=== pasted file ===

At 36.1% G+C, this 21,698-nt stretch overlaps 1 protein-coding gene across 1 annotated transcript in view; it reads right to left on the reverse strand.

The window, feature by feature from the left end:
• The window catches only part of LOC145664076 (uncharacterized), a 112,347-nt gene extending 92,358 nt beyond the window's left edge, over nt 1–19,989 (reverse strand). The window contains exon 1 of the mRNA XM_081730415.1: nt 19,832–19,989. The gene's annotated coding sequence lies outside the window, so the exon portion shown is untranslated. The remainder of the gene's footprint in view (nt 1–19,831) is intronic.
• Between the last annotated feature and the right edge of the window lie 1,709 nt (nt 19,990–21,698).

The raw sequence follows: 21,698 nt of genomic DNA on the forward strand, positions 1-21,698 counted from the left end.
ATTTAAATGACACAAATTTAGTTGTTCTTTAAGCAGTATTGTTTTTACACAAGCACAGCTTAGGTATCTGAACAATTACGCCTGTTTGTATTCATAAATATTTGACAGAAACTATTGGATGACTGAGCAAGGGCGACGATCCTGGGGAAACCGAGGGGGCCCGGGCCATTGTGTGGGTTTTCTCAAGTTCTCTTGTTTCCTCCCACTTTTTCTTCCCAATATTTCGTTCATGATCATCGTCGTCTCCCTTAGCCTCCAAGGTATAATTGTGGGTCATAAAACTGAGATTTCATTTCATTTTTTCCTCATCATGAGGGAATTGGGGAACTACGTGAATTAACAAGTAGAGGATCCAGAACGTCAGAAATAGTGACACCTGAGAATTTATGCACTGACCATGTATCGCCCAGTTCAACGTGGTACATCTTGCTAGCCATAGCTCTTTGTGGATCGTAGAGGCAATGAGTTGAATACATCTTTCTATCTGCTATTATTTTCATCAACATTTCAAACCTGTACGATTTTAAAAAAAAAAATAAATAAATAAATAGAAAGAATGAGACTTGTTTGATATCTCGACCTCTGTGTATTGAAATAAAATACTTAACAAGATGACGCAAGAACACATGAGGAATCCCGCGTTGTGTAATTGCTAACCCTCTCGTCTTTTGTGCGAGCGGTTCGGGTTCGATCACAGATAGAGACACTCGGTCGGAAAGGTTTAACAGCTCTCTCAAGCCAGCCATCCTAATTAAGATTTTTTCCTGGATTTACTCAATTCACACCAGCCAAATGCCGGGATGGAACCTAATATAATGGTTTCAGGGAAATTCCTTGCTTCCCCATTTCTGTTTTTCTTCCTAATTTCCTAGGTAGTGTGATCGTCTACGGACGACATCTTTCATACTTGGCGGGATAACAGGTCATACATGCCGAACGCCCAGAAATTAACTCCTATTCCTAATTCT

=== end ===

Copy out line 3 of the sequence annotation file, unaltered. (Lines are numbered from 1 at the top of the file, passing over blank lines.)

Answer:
• The window catches only part of LOC145664076 (uncharacterized), a 112,347-nt gene extending 92,358 nt beyond the window's left edge, over nt 1–19,989 (reverse strand). The window contains exon 1 of the mRNA XM_081730415.1: nt 19,832–19,989. The gene's annotated coding sequence lies outside the window, so the exon portion shown is untranslated. The remainder of the gene's footprint in view (nt 1–19,831) is intronic.